• Announcements

    • khawk

      Download the Game Design and Indie Game Marketing Freebook   07/19/17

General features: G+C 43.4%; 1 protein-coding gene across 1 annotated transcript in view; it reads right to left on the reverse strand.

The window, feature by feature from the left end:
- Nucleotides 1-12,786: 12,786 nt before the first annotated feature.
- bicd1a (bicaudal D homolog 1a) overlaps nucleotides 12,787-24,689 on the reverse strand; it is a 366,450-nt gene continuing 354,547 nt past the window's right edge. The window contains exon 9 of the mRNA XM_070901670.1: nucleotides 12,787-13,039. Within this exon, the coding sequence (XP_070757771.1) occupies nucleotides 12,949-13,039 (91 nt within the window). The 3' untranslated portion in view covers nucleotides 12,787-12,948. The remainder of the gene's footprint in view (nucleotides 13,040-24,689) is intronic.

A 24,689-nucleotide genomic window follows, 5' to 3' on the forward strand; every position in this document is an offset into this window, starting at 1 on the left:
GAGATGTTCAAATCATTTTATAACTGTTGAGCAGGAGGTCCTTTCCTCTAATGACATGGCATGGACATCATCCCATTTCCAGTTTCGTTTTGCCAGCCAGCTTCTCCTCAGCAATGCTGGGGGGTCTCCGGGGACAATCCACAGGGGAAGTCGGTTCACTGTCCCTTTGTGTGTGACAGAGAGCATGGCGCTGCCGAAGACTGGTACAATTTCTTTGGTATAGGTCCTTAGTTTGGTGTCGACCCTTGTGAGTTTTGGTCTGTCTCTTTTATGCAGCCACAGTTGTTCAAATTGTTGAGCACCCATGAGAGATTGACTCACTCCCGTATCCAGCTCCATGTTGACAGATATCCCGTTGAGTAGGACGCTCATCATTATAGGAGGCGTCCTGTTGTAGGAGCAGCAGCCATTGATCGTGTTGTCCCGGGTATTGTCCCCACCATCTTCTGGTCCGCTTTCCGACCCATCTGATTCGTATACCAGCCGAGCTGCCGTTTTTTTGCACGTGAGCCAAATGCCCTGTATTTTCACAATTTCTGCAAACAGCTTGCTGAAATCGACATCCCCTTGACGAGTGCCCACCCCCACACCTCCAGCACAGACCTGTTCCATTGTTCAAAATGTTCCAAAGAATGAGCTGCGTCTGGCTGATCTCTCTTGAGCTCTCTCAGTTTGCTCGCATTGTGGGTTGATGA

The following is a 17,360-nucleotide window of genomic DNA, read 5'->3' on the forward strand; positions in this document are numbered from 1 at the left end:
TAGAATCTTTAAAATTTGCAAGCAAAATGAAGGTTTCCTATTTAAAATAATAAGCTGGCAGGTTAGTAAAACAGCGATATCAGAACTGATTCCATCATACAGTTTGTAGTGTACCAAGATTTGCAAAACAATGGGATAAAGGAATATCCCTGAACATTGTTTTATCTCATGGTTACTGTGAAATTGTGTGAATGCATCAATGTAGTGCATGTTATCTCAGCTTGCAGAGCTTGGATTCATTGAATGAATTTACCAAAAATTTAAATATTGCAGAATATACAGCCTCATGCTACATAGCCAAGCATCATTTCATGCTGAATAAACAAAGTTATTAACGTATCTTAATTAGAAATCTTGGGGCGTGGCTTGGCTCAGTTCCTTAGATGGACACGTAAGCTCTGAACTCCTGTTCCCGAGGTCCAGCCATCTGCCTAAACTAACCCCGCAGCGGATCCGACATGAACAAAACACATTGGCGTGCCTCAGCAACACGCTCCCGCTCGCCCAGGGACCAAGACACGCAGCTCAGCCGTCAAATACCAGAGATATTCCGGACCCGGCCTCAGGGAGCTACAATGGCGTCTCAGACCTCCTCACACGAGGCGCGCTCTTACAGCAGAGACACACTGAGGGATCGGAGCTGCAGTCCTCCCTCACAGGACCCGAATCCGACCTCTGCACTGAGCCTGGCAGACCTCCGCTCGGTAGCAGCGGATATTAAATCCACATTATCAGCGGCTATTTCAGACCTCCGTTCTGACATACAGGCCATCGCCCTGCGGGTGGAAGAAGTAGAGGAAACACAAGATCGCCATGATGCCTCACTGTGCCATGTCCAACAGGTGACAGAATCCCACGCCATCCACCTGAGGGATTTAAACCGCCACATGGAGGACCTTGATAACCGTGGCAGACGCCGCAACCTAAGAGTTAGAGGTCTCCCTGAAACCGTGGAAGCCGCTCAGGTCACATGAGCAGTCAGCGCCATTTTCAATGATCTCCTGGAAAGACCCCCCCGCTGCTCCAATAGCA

GameDev.net and CRC Press have teamed up to bring a free ebook of content curated from top titles published by CRC Press. The freebook, Practices of Game Design & Indie Game Marketing, includes chapters from The Art of Game Design: A Book of Lenses, A Practical Guide to Indie Game Marketing, and An Architectural Approach to Level Design. The GameDev.net FreeBook is relevant to game designers, developers, and those interested in learning more about the challenges in game development. We know game development can be a tough discipline and business, so we picked several chapters from CRC Press titles that we thought would be of interest to you, the GameDev.net audience, in your journey to design, develop, and market your next game. The free ebook is available through CRC Press by clicking here. The Curated Books The Art of Game Design: A Book of Lenses, Second Edition, by Jesse Schell Presents 100+ sets of questions, or different lenses, for viewing a game’s design, encompassing diverse fields such as psychology, architecture, music, film, software engineering, theme park design, mathematics, anthropology, and more. Written by one of the world's top game designers, this book describes the deepest and most fundamental principles of game design, demonstrating how tactics used in board, card, and athletic games also work in video games. It provides practical instruction on creating world-class games that will be played again and again. View it here. A Practical Guide to Indie Game Marketing, by Joel Dreskin Marketing is an essential but too frequently overlooked or minimized component of the release plan for indie games. A Practical Guide to Indie Game Marketing provides you with the tools needed to build visibility and sell your indie games. With special focus on those developers with small budgets and limited staff and resources, this book is packed with tangible recommendations and techniques that you can put to use immediately. As a seasoned professional of the indie game arena, author Joel Dreskin gives you insight into practical, real-world experiences of marketing numerous successful games and also provides stories of the failures. View it here. An Architectural Approach to Level Design This is one of the first books to integrate architectural and spatial design theory with the field of level design. The book presents architectural techniques and theories for level designers to use in their own work. It connects architecture and level design in different ways that address the practical elements of how designers construct space and the experiential elements of how and why humans interact with this space. Throughout the text, readers learn skills for spatial layout, evoking emotion through gamespaces, and creating better levels through architectural theory. View it here. Learn more and download the ebook by clicking here. Did you know? GameDev.net and CRC Press also recently teamed up to bring GDNet+ Members up to a 20% discount on all CRC Press books. Learn more about this and other benefits here.